If the user attempts to release the handles 2 when the pin 28 is not aligned with the mouth of either notch, i.e., when wheel 23 is in position so that pin 28 is resting against (aligned with) abutment surface 65, pin 28 cannot slide forward and consequently rod 7 cannot slide forward to open the jaws 4 and 5. Thus, the locking mechanism of the present invention prevents jaws 4 and 5 from opening if needle 14 is not secured in one of the jaws by the respective blade.
Needle 14 as shown in FIG. 7 is curved, has two pointed ends 55 and 56 and is connected to a portion of surgical suture 18 in the center of needle 14. Channel 66 holds an end of the suture. To retain the suture in the needle, the suture may either be glued into channel 66 or the needle itself may be crimped. A straight needle as shown in FIG. 8 may also be utilized, and the suture can be connected adjacent one of the ends (not shown). A single-pointed needle could also be alternatively provided (not shown). The opposite end of suture 18 may also have an anchor 19 affixed thereto for securing the suture in tissue.
Referring to FIGS. 10, 11 and 12, to operate the suturing apparatus of the instant invention, the open jaws 4, 5 are positioned around the tissue to be sutured. Note that needle 14 is shown held securely in jaw 4 by blade 16. Handles 2 are squeezed, closing the jaws 4, 5 around the tissue and piercing it with needle 14, which is held securely in jaw 4 by blade 16. As needle 14 pierces the tissue, it is guided into a recess 15 in the opposite jaw 5. If the jaws are open, pin 28 is positioned forward in notch 26 or 27 as described above, and consequently wheel 23 cannot move until the jaws are closed and pin 28 can then travel along abutment surface 65. With the jaws closed, wheel 23 may be moved by turning side arm 25 clockwise, thereby sliding blade 16 out of one end of the needle 14 and simultaneously sliding blade 29 into the other end of the needle. This clockwise movement slides pin 28 from the mouth of notch 27 to the mouth of notch 26 as described above. Thus, by turning side arm 25 (and wheel 23), needle 14 is released from jaw 4 and engaged in jaw 5. The needle 14 will then be positioned in the jaw 5, drawing suture 18 through the tissue. Anchor 19 will rest on the tissue, thereby securing suture 18 in the tissue. The jaws 4 and 5 are then opened by releasing the handles. If the needle 14 is double-pointed, the instrument is ready to make another stitch. To do so, the handles 2 are squeezed and the jaws are again closed. After closing the jaws to make the second stitch, the needle 14 can be passed back to jaw 4 by rotating side arm 24 of wheel 23 to slide blade 16 distally and blade 29 proximally. If the needle has only one point, the needle must be transferred back to the opposite jaw (by closing the jaws and rotating wheel 23) before the instrument is ready to make another stitch.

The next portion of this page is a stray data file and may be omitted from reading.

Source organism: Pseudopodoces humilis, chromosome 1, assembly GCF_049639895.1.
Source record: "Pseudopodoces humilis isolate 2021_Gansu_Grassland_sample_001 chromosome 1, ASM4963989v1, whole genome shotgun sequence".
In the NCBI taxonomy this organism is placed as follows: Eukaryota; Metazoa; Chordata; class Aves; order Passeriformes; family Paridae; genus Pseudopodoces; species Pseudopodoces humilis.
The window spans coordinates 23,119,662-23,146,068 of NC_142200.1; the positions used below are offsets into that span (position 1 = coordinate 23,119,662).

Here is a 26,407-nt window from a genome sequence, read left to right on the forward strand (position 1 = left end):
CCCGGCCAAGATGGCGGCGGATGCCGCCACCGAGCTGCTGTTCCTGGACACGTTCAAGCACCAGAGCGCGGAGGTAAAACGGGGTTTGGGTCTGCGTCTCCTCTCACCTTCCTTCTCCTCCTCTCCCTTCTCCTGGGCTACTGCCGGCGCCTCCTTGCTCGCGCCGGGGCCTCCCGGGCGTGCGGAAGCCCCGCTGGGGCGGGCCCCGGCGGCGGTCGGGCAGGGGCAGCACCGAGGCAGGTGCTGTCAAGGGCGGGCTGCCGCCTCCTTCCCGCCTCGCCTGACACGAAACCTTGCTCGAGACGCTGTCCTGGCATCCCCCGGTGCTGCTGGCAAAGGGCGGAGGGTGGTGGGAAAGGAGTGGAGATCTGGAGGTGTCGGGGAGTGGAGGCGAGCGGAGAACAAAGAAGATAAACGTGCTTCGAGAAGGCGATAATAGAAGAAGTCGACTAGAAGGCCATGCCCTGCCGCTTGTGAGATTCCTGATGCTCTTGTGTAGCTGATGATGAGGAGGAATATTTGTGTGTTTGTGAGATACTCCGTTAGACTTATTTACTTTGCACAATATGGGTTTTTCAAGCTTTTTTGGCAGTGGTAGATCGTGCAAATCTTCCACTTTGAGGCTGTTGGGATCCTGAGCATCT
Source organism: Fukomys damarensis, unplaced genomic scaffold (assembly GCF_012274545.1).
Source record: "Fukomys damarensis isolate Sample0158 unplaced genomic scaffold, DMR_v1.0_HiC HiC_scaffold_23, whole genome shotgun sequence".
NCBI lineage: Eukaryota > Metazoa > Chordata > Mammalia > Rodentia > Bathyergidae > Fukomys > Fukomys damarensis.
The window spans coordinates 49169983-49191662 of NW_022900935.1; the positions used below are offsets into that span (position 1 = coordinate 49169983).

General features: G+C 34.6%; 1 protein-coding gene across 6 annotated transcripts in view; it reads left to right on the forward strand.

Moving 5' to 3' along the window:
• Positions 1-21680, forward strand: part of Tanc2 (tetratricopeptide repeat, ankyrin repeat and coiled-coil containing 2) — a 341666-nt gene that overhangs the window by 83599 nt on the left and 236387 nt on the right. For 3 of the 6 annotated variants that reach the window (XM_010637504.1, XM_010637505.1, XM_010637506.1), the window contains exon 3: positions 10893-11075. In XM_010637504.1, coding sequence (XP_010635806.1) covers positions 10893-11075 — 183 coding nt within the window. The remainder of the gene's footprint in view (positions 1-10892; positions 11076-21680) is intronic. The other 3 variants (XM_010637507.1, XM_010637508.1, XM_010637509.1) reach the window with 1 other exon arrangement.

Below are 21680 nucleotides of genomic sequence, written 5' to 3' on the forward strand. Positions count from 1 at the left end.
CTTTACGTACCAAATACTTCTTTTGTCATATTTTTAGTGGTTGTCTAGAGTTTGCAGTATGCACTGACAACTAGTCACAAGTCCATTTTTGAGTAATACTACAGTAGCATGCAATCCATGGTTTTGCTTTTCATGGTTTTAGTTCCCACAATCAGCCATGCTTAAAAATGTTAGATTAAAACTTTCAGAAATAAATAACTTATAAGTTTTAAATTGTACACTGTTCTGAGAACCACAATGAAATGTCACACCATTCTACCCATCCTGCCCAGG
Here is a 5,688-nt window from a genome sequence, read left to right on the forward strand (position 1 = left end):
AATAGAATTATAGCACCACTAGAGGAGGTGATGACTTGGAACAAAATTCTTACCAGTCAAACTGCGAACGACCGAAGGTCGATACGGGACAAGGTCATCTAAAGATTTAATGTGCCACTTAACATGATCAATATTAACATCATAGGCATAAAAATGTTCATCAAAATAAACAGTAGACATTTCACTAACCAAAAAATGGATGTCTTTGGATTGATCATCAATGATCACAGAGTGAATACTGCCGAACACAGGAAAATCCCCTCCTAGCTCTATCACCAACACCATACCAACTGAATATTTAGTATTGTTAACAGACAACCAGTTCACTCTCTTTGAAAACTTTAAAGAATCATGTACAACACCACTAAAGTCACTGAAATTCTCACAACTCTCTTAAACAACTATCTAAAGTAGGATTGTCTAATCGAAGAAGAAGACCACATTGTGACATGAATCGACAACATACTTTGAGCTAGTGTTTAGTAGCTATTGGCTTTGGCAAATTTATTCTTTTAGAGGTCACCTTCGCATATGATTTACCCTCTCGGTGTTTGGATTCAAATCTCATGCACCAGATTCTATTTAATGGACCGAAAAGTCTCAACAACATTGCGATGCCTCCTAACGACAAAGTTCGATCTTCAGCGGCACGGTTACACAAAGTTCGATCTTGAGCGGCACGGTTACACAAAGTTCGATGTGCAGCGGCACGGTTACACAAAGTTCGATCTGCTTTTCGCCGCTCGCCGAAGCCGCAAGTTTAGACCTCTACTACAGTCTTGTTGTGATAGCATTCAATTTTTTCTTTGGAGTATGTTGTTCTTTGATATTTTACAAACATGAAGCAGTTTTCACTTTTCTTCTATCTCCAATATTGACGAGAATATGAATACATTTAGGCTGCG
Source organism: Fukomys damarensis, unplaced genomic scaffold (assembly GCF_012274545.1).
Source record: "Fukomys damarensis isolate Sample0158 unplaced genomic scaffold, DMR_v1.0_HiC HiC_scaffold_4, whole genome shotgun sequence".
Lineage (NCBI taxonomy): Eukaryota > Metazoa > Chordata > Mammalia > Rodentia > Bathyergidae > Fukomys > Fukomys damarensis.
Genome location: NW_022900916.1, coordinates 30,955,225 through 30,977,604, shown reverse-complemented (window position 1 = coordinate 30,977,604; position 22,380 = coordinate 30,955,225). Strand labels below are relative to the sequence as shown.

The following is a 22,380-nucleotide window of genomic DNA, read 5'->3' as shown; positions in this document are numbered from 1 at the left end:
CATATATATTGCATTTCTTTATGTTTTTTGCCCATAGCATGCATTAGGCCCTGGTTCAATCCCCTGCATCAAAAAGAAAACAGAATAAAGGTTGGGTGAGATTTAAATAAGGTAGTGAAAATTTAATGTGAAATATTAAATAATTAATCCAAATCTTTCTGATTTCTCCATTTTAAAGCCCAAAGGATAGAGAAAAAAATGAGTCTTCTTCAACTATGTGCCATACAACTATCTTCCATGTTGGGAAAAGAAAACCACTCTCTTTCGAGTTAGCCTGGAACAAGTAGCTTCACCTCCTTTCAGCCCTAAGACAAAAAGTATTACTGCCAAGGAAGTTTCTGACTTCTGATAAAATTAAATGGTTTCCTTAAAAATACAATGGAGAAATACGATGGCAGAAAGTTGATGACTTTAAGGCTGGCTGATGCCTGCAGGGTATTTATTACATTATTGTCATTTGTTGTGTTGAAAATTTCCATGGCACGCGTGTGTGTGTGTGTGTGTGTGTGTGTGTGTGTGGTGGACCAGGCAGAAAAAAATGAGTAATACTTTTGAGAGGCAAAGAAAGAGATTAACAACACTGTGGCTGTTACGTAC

In order to load the suturing apparatus, jaws 4 and 5 must be opened and still allow needle 14 to be removed and a replacement needle to be loaded into slot 15. This cannot be accomplished if either blade 16 or 29 is intersecting slot 15 in accordance with the securing mechanism described above. Therefore, a mechanism to override the lockout mechanism described above is provided, as shown in FIGS. 2 and 14. U-channel 35 straddles wheel 23. Spring 34 is seated within channel 64 of housing 61 and is proximal to U-channel 35 and wheel 23. Rod 7 extends through spring 34, hole 59 in U-channel 35 and wheel 23. Plungers 36 and 37 each rest in hole 60 on either side of wheel 23 and each plunger extends through U-channel 35. Each plunger 36, 37, rests upon a spring washer 46, which also rests in hole 60 in wheel 23. Plungers 36 and 37 have a smaller-diameter knobs 38 and 39, respectively, extending therefrom and through housing 61.
As shown in FIGS. 2 and 14, housings 61 have channels 62 in which knobs 38 and 39, respectively, may move back and forth freely. Plungers 36 and 37, however, rest against surface 48 in housing 61. When knobs 38 and 39 are pushed down, spring washers 46 compress, plungers 36 and 37 clear surfaces 48 and ride forward (distally) into recesses 47, propelled by the energy of compressed spring 34.